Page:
A lawsuit came out in recent months that made claims of the chemical titanium dioxide, a toxin known to scientists being found in a popular candy, Skittles. A consumer filed a suit against Skittles manufacturer, Mars, for titanium dioxide is now a banned chemical according to the European Union. However, in many countries, such as the United States and Canada, titanium dioxide is still considered to be safe to consume. There still needs to be regulations put about the amount of the chemical that can be found in food, but in limited amounts, many think it is relatively harmless in small doses. Toxicologists who are studying the chemical found research indicating that using chemicals. Agnes Oomen, a senior scientist at the Netherlands’ National Institute for Public Health and the Environment, told Scientific American that saying we’re not certain that it’s safe is very different from saying it’s unsafe.” When the European Union placed the ban on titanium dioxide, they were just being overly cautious.

What is Titanium dioxide? It is a white powder that is used as a pigment in many candies and other consumer items, such as makeup and paints. Titanium dioxide is good at scattering visible light. This causes products that contain the chemical a brighter and more vibrant color. What raised skepticism for consumers was the fact that Titanium dioxide is also used in many sunscreens because it is an efficient barrier to ultraviolet light.

The United States Food and Drug Administration had deemed the chemical safe in food, but it still must be a regulated amount of not being able to be more than 1% by weight of the product. In contrast, Europe is going through a period of “great detox”, for the European Food Safety Authority (EFSA), an organization that researches the risks of foods, is banning many chemicals previously found in products. In 2021, EFSA found in a report that titanium dioxide can be genotoxic. That means the drug could alter genetic materials such as DNA. This possibility is what causes the EFSA to ban the use of titanium dioxide in products. Oomen participated in making the report about titanium dioxide saying the decision “is on the cautious side.” The European Union’s decision to ban the chemical was based on a slight possibility that titanium dioxide is harmful, for there has been no evidence so far that proves it could cause people any significant dangers.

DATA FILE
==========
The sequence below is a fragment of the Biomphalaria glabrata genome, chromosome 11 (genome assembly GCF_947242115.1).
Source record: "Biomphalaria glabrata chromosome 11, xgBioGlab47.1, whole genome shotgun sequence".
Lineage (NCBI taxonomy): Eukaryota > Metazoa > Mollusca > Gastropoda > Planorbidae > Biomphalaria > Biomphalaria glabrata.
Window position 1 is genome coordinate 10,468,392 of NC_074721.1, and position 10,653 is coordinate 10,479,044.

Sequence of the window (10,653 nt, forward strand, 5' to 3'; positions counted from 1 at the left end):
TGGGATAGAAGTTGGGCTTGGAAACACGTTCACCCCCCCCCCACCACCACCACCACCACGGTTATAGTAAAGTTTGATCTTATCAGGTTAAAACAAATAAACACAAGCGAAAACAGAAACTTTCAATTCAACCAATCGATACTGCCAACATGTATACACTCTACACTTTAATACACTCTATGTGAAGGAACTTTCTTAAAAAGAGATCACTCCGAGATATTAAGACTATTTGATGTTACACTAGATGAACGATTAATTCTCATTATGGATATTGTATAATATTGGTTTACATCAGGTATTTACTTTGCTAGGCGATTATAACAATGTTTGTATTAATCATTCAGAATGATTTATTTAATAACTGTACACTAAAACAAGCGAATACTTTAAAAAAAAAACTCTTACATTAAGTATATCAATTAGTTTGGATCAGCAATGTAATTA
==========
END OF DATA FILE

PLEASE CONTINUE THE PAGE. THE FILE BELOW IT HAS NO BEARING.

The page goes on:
Saji George, from McGill University, said researchers are “ missing other big parts of the picture. There are so many other things that could be happening with small, consistent amounts of titanium dioxide in a diet over a long period of time.” Along with his colleagues, they recently discovered that the chemical could amplify allergies to some proteins in foods, making titanium  dioxide still a concern. George also mentioned that the studies done on titanium dioxide were done mainly on rates, not humans. “We don’t know how titanium dioxide could enhance certain diseases—for example, inflammatory bowel disease in people with preexisting conditions,” he states. This just goes to show there is still a lot we don’t know about the drug.

Oomen agrees with the European Union’s decision to ban the use of titanium dioxide because researchers have not made any conclusive findings that confirm if the drug is safe or could be harmful. She feels there needs to be a more suitable method to study the chemical. Norb Kaminski, director of the Institute for Integrative Toxicology at Michigan State University said “I think that titanium dioxide in the amount that it’s used in Skittles and food products is of no toxicological concern or health concern to the public. There’s just not the evidence to support that currently.”

This topic relates to our most recent unit in Biology because one of the concerns regarding titanium dioxide involved the alteration of DNA. We learned about DNA in this unit when we learned about organic compounds. DNA is one of the nucleic acids we learned about when we studied different organic compounds. DNA functions to store all our hereditary information, and it plays an essential role in our cells. Also, that titanium dioxide had the potential to cause allergies to proteins found in certain foods. We learned about protein being another organic compound vital to the cell. We learned about all the different functions of proteins that are crucial for all cells to function properly.